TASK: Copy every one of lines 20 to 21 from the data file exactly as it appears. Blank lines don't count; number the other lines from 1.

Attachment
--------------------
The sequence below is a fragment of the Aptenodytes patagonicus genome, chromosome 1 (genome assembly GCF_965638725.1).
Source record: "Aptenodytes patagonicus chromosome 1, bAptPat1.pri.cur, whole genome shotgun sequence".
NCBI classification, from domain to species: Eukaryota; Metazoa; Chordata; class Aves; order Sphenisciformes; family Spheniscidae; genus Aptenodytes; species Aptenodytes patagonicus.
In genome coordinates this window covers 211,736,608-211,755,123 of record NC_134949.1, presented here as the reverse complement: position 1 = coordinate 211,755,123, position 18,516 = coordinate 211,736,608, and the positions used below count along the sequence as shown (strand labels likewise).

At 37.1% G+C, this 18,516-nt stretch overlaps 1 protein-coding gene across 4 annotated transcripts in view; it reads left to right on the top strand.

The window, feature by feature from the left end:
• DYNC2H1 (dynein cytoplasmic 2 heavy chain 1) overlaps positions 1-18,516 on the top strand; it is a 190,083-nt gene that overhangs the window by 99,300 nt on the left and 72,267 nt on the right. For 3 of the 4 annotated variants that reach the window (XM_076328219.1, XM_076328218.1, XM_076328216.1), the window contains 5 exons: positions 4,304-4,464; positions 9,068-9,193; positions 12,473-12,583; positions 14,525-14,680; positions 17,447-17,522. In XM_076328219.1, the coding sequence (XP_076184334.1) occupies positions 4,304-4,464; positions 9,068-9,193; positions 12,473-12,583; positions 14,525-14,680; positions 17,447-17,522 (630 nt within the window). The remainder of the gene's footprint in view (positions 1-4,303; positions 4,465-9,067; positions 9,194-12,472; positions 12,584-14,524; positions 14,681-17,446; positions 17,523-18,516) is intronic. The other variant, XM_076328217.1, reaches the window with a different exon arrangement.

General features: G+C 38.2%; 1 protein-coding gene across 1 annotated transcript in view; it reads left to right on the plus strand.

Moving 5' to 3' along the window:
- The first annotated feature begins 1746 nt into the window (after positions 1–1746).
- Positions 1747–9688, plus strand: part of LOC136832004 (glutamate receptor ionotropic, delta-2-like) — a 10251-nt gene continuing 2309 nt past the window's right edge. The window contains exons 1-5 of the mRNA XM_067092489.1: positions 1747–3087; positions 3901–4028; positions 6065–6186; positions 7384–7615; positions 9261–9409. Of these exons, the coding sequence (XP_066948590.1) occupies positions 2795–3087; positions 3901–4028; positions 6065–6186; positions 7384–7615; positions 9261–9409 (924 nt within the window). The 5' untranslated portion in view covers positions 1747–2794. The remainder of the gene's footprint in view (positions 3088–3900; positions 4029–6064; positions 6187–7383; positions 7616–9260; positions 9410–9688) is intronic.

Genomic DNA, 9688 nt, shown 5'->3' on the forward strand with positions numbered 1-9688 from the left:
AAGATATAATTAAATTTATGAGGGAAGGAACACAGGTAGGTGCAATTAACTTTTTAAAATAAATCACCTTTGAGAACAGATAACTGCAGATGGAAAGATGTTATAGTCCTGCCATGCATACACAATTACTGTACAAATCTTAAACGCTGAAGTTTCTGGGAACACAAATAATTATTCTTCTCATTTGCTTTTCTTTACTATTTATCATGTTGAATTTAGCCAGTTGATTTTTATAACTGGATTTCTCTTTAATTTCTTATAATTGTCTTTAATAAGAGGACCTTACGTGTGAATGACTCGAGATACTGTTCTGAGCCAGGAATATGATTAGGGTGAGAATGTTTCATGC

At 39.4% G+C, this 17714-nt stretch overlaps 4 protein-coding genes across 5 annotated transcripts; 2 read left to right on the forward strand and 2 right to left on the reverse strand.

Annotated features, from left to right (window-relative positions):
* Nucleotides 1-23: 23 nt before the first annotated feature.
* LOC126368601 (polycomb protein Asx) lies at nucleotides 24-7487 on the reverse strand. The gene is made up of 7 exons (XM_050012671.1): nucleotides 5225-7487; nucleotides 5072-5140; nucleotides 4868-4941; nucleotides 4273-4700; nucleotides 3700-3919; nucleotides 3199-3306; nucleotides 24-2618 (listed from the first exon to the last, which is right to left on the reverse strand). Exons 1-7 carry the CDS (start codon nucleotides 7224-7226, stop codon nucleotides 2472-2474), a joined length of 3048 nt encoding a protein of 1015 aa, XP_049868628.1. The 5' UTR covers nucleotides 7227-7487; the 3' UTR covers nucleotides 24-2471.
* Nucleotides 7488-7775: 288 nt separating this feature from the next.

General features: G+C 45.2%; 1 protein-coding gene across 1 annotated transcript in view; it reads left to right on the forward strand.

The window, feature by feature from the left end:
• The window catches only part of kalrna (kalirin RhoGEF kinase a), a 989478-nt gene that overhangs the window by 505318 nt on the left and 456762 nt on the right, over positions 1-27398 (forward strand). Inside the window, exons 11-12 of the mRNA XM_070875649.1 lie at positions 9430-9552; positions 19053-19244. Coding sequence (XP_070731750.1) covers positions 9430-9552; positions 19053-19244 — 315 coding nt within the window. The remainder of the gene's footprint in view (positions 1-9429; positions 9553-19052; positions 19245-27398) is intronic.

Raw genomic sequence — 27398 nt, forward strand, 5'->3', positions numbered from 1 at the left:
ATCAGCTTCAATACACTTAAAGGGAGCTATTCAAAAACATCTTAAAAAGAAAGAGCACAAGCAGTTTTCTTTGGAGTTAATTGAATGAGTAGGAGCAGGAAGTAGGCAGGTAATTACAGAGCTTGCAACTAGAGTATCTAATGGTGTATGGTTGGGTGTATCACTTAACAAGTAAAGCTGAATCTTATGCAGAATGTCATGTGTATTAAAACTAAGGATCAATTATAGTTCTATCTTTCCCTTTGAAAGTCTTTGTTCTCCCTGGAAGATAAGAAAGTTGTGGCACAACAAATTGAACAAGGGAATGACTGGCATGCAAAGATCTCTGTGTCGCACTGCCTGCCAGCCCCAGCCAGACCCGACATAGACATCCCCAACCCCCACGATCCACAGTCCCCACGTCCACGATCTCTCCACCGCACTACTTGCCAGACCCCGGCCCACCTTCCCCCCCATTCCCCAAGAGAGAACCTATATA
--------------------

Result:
The window, feature by feature from the left end:
• The window catches only part of kalrna (kalirin RhoGEF kinase a), a 989478-nt gene that overhangs the window by 505318 nt on the left and 456762 nt on the right, over positions 1-27398 (forward strand). Inside the window, exons 11-12 of the mRNA XM_070875649.1 lie at positions 9430-9552; positions 19053-19244. Coding sequence (XP_070731750.1) covers positions 9430-9552; positions 19053-19244 — 315 coding nt within the window. The remainder of the gene's footprint in view (positions 1-9429; positions 9553-19052; positions 19245-27398) is intronic.